Dimmer Switch is the new album from Cardiff psych-rock band No Thee No Ess, a collaboration between Paul Battenbough (The Cosmic Array, King of Despair) and Andy Fung (Derrero, Cymbient) who first met and bonded working in an arts centre kitchen. The band work spontaneously in the studio where ideas are hothoused and recorded straight away to maintain a fresh and immediate feeling to their music, but don’t take this to mean that these tracks are only a first coat of paint Dimmer Switch is a fully decorated apartment you can move into today.

No Thee No Ess definitely put their tracks through a psychedelic filter but behind the doors of perception they experiment with a mix of styles. Opening track ‘Kaleidoscopic’ is a slow sunrise on the album, easing you in gently before ‘Chorus’ slaps you fully awake with what I described in my single review as being like creatures trying to claw and rip their way into our world from another dimension. The title track ‘Dimmer Switch’ sits somewhere between Radiohead and Pink Floyd and ‘The Very Best Thing About Summer’ and ‘Broken Silence’ put me in mind of the more temperate tracks from Edwyn Collins. The clattering brevity of ‘Jazz Hands’ is all elbows and knees as if the sax and drums are engaged in a knife fight. The drunken merry-go-round of ‘Cascading éclair’ and surf-folk of ‘Consumption’ feel like the most improvised of all the tracks.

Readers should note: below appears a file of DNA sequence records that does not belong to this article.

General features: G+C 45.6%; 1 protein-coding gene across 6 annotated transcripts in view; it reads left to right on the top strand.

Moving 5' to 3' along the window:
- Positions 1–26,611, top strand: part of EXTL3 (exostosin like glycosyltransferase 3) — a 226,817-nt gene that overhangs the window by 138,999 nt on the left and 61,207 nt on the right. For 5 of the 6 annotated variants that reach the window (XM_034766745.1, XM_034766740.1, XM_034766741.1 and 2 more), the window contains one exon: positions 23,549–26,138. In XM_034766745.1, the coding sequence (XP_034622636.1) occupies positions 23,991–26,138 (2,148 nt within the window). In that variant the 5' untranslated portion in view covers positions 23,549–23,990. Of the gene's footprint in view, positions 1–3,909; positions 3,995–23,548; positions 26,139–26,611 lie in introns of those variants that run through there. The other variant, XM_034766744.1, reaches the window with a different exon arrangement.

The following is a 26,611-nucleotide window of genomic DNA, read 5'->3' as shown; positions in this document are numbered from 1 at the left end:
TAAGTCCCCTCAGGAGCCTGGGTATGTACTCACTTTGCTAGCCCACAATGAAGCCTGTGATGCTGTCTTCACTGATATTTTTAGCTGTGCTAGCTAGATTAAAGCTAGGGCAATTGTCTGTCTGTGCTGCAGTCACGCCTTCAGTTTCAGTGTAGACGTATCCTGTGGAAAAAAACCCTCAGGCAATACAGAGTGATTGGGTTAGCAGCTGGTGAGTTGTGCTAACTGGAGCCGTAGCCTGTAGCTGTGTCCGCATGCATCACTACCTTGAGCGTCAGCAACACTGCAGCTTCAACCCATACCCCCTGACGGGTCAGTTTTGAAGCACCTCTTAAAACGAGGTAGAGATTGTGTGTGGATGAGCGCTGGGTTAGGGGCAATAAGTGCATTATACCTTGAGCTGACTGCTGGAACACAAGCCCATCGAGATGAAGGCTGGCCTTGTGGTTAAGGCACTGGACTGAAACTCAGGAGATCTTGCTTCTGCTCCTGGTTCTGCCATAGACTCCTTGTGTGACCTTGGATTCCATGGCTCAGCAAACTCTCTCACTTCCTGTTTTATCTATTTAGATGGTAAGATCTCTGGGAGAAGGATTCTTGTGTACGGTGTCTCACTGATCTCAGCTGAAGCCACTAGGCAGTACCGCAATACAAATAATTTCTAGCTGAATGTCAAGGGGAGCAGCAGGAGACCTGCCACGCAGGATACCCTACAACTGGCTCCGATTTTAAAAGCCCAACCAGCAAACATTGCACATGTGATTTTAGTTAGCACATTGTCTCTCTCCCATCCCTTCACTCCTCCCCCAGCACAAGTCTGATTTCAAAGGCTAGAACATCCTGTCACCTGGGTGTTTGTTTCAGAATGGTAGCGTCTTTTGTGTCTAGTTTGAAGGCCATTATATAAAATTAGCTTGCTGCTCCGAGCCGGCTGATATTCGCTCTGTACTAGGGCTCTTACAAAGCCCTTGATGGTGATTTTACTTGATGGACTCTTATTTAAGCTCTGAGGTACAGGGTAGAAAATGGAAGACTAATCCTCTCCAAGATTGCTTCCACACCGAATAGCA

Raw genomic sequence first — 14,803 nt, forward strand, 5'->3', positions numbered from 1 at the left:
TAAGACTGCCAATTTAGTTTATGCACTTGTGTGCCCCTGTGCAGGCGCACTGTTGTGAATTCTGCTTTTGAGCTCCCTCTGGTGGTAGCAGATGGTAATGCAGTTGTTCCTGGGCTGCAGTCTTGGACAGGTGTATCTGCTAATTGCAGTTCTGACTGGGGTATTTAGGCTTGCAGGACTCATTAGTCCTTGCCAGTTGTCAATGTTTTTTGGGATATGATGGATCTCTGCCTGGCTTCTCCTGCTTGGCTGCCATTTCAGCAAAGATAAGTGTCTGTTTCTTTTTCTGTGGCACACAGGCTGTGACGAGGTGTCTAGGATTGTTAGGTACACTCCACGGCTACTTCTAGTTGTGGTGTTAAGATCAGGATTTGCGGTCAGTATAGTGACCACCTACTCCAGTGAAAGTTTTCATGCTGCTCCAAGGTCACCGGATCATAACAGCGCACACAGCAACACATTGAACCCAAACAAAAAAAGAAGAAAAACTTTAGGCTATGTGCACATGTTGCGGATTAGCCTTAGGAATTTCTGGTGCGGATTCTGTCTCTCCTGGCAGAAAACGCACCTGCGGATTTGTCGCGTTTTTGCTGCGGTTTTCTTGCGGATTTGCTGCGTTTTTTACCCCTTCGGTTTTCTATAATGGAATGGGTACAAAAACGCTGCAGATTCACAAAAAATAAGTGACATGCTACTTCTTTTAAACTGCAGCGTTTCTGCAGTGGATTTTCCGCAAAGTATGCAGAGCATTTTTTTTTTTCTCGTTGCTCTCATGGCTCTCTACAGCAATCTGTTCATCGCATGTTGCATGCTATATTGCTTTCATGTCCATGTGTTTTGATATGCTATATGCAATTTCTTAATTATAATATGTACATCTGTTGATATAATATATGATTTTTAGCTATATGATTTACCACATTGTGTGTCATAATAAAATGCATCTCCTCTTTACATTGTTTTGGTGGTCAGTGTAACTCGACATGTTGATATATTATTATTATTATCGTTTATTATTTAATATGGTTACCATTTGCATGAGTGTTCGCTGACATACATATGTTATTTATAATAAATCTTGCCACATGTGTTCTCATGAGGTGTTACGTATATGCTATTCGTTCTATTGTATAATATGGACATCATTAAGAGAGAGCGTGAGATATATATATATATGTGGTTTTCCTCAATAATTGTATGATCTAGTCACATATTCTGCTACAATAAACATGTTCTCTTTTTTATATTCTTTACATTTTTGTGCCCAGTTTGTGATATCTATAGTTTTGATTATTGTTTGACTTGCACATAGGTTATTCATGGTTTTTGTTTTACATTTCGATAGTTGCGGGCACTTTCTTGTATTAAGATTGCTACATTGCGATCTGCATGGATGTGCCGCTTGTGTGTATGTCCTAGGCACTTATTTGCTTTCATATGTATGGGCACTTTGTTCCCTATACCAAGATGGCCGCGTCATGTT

‘Broken Wheel Symphony’ is a haunted fairground of backwards sounds and delicate guitar that felt like someone had gotten The Cardiacs stoned. ‘Sunshine’ and ‘Tailing the Ship’ show off their shared love of the Beach Boys, adding a Californian tan and psych-pop harmonies to the former and trippy, slow-motion honey to the latter. The album ends with ‘Wild Prairie’ a Doors-like track driven by excitable bass and gleaming Ray Manzarek keyboard sounds. It leaves the album heading off into the sunset and perfectly completes the circle allowing you to go back to the beginning for one more go round.

No Thee No Ess on socials: Twitter | Facebook | Bandcamp

Review by Paul F Cook

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